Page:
Although separate municipalities, twin towns share heritage, business and living areas. Earliest settlement 1822 by members of Old Three Hundred (Stephen F. Austin’s colony), later supplemented by unusual variety of ethnic and cultural groups – Southern plantation owners, Confederate veterans, carpetbaggers, Czech immigrants, blacks, railroad and oilmen. Post-Reconstruction era brought “Jaybird-Woodpecker War” with heavy casualties between rival political factions 1888-90, a city hall obelisk is topped with a jaybird. Carrie Nation’s crusade against “demon rum” began in Richmond. silver-domed Fort Bend County Courthouse dates from 908 and is listed on the National Register of Historic Places, historical markets on grounds. 500 Jackson Street, Richmond.
Morton Cemetery contain graves of many early pioneers of Texas.
Fertile coastal plains devoted to farming, ranching. Industries include oil, salt, sulfur production, steel fabrication and diversified manufacturing. Richmond-Rosenberg Chamber of Commerce at 4120 Avenue H (U.S,. 90A/59) offers information on historic sites and recreation throughout the area.
Fort Bend Opry features country and Western music every Friday night at Cole Theater in Rosenberg.
Brazos Bend State Park
4,897 acres of Gulf Coastal Plain includes Brazos River bottomlands, beautiful live-oak woodlands draped by wild grape vines and Spanish moss, oxbow lakes, and marsh. Abundant wildlife includes white-tailed deer, coyotes Russian boar, migratory waterfowl, shore and wading birds, and large population of American alligators. Tent and RV camping, picnic sites, screened shelters, rest rooms, showers, dump station. Fishing pier, hike and bike trails, wildlife observation platforms.
Within park features a 36 inch telescope. Sat. nights are open to public for star-gazing. Observatory is join project of Texas Parks and Wildlife Dept. the George Foundation, and the Houston museum of Natural Science. Access via F.M. 762, 20 miles south.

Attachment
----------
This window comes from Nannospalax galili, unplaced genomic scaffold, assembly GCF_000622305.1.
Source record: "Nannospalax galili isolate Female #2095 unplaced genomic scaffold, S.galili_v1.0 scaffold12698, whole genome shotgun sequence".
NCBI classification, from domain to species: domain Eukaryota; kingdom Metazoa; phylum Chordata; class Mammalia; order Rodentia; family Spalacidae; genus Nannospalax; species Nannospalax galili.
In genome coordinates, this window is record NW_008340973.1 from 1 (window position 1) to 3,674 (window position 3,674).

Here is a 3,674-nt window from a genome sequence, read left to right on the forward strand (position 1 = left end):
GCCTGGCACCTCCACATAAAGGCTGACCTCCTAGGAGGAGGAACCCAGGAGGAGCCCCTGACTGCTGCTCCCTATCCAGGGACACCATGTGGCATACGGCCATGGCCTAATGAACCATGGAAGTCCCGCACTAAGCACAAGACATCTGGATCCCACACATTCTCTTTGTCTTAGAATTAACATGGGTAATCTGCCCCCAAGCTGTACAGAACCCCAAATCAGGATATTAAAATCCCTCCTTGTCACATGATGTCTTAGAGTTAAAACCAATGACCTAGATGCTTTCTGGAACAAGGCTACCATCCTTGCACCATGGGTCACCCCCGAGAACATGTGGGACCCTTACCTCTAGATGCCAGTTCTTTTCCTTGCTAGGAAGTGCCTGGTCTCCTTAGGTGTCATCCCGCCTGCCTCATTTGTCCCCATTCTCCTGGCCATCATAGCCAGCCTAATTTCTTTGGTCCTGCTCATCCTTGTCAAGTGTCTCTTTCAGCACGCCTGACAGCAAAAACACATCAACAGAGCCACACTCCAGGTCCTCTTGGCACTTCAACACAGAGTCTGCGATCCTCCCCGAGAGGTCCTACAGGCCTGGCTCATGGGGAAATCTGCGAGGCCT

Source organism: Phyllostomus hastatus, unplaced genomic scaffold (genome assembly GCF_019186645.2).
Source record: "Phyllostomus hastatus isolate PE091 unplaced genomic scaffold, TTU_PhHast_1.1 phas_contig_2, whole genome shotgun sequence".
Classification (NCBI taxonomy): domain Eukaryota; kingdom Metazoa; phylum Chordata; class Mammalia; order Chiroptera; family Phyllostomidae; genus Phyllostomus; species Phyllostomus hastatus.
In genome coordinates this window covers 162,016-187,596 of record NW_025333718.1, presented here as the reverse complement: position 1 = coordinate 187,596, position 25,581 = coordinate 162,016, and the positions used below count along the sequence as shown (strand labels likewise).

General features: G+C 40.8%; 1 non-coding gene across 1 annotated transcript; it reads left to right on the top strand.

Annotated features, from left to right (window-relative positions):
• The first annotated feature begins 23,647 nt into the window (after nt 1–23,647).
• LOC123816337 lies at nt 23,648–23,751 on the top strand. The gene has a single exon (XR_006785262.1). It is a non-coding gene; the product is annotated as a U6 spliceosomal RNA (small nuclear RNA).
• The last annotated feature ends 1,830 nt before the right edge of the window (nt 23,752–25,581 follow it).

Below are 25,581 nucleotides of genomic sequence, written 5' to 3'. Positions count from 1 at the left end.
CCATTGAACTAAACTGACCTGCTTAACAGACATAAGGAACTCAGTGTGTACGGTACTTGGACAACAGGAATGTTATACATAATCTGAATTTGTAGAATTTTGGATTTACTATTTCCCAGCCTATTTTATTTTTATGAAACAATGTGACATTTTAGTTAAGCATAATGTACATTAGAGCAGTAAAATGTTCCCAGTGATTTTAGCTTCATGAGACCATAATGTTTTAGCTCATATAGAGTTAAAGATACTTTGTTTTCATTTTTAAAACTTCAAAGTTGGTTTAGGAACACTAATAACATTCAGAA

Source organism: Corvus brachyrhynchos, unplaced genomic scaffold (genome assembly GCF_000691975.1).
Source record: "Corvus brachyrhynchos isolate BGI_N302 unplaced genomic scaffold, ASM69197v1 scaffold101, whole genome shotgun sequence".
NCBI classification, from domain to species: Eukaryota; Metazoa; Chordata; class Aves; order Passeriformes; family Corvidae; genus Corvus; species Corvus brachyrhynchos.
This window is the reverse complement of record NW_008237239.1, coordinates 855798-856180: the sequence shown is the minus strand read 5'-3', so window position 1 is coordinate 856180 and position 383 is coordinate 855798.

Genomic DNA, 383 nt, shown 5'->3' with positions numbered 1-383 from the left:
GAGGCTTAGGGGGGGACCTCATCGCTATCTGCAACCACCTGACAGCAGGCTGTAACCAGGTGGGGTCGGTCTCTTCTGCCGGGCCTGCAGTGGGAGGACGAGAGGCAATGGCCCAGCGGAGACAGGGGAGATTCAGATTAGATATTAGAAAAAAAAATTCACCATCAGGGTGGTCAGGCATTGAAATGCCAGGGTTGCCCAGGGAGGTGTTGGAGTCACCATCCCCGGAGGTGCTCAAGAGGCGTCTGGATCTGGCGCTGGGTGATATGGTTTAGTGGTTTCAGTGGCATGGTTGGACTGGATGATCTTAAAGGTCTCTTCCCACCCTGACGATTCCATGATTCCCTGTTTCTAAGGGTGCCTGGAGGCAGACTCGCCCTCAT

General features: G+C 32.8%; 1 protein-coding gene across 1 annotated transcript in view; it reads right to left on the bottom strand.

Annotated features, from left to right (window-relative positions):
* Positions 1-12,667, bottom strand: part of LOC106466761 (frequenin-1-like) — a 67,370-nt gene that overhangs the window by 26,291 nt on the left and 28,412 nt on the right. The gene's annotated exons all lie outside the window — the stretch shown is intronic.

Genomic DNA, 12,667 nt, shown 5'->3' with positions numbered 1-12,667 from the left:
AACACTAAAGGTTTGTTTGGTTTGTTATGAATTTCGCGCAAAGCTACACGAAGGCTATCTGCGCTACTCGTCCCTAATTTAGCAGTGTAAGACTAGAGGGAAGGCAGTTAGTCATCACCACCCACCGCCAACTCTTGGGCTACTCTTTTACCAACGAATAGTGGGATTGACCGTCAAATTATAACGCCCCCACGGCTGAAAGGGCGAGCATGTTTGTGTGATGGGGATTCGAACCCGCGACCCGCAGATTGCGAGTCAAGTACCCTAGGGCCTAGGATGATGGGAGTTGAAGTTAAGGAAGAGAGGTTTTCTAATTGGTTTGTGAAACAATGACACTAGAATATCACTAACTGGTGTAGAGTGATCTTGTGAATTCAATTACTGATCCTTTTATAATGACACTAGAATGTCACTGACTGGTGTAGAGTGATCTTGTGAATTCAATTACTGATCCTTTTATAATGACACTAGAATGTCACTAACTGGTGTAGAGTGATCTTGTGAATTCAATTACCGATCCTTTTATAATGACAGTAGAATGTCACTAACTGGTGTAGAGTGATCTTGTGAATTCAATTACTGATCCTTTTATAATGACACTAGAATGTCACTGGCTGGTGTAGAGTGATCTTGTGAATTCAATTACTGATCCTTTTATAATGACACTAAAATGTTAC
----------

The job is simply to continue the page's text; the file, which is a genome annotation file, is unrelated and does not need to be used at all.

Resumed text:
Displays include weapons and swords, pictures of battles, artifacts, tape-recorded histories of ante-bellum era. 359 north of Richmond.
historic buildings include 1901 railroad depot, log-cabin replica of original Fort Bend, McNabb House, c.1850. (Carrie Nation’s daughter’s home) and 1896 county jail. Also modern gazebo. 500 block of Preston. Richmond.
Fort Bend County Historical Museum
Cited as one of the state’s best small museums; features developmental eras from first colonist of 1822; special exhibit on local resident Jane Long, “the mother of Texas”; the Texas Revolution; the plantation era; the Civil War; the ranching era; and the sugar industry. 500 Houston Street. Richmond. On museum grounds are the Long-Smith Cottage and Moore Home.
470 Acre Living History Site Where Visitors Step Back in Time and Experience Texas History. Guests Visit the 1820s Jones Farmstead, Tour 1890s Victorian Mansion, and See Cowboys Working Cattle in 1930s Working Ranch Area. on F.M. 762 Eight Miles South of Richmond.
Built in The 1840s the Home Was Originally on Land Owned by Jane Long, the Mother of Texas, Whose Land Grant Covered Most of Present Day Richmond.
Built in 182 – 83 by Merchant Isaac Mc Farlane, the Restored House Is Open as A Visitor Center. the Historic Building Played a Significant Part in The 2889 Jaybird/woodpecker Clash. 410 Jackson Street.
Gracefully, White Columned Victorian Mansion, C. 1883, Home of Texas Congressman John N. Moore of The Early 1900s. Restored and Furnished with Period Antiques.